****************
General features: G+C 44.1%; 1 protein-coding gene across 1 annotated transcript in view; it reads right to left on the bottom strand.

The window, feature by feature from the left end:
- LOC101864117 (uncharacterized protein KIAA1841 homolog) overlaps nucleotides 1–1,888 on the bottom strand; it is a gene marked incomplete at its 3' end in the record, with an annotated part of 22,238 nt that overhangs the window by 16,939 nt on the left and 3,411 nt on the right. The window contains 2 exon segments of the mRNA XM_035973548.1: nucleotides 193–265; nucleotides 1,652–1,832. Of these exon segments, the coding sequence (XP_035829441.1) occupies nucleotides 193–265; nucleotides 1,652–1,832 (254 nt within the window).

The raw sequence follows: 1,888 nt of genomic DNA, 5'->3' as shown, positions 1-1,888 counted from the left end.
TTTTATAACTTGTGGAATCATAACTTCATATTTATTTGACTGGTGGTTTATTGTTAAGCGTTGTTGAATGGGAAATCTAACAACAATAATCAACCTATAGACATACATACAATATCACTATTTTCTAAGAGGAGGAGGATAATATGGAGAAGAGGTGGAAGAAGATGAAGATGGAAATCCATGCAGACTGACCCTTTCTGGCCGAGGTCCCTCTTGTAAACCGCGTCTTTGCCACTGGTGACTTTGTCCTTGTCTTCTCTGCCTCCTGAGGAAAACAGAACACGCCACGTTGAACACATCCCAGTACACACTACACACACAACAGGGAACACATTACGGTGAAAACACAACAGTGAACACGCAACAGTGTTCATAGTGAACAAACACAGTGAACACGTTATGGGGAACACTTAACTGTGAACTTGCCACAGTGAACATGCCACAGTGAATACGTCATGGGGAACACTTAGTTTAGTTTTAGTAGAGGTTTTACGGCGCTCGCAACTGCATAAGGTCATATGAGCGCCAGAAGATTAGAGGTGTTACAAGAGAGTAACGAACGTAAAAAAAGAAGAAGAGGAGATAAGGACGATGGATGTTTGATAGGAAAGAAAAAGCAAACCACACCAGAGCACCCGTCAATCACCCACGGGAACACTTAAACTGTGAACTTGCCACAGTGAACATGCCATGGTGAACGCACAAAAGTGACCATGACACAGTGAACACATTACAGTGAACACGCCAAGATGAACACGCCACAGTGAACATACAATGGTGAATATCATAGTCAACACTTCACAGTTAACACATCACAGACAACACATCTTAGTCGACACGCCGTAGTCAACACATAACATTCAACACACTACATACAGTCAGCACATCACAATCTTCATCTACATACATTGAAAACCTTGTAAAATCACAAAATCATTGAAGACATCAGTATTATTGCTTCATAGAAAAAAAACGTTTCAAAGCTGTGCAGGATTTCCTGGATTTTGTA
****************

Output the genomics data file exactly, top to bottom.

General features: G+C 44.1%; 1 protein-coding gene across 1 annotated transcript in view; it reads right to left on the bottom strand.

The window, feature by feature from the left end:
- LOC101864117 (uncharacterized protein KIAA1841 homolog) overlaps nucleotides 1–1,888 on the bottom strand; it is a gene marked incomplete at its 3' end in the record, with an annotated part of 22,238 nt that overhangs the window by 16,939 nt on the left and 3,411 nt on the right. The window contains 2 exon segments of the mRNA XM_035973548.1: nucleotides 193–265; nucleotides 1,652–1,832. Of these exon segments, the coding sequence (XP_035829441.1) occupies nucleotides 193–265; nucleotides 1,652–1,832 (254 nt within the window).

The raw sequence follows: 1,888 nt of genomic DNA, 5'->3' as shown, positions 1-1,888 counted from the left end.
TTTTATAACTTGTGGAATCATAACTTCATATTTATTTGACTGGTGGTTTATTGTTAAGCGTTGTTGAATGGGAAATCTAACAACAATAATCAACCTATAGACATACATACAATATCACTATTTTCTAAGAGGAGGAGGATAATATGGAGAAGAGGTGGAAGAAGATGAAGATGGAAATCCATGCAGACTGACCCTTTCTGGCCGAGGTCCCTCTTGTAAACCGCGTCTTTGCCACTGGTGACTTTGTCCTTGTCTTCTCTGCCTCCTGAGGAAAACAGAACACGCCACGTTGAACACATCCCAGTACACACTACACACACAACAGGGAACACATTACGGTGAAAACACAACAGTGAACACGCAACAGTGTTCATAGTGAACAAACACAGTGAACACGTTATGGGGAACACTTAACTGTGAACTTGCCACAGTGAACATGCCACAGTGAATACGTCATGGGGAACACTTAGTTTAGTTTTAGTAGAGGTTTTACGGCGCTCGCAACTGCATAAGGTCATATGAGCGCCAGAAGATTAGAGGTGTTACAAGAGAGTAACGAACGTAAAAAAAGAAGAAGAGGAGATAAGGACGATGGATGTTTGATAGGAAAGAAAAAGCAAACCACACCAGAGCACCCGTCAATCACCCACGGGAACACTTAAACTGTGAACTTGCCACAGTGAACATGCCATGGTGAACGCACAAAAGTGACCATGACACAGTGAACACATTACAGTGAACACGCCAAGATGAACACGCCACAGTGAACATACAATGGTGAATATCATAGTCAACACTTCACAGTTAACACATCACAGACAACACATCTTAGTCGACACGCCGTAGTCAACACATAACATTCAACACACTACATACAGTCAGCACATCACAATCTTCATCTACATACATTGAAAACCTTGTAAAATCACAAAATCATTGAAGACATCAGTATTATTGCTTCATAGAAAAAAAACGTTTCAAAGCTGTGCAGGATTTCCTGGATTTTGTA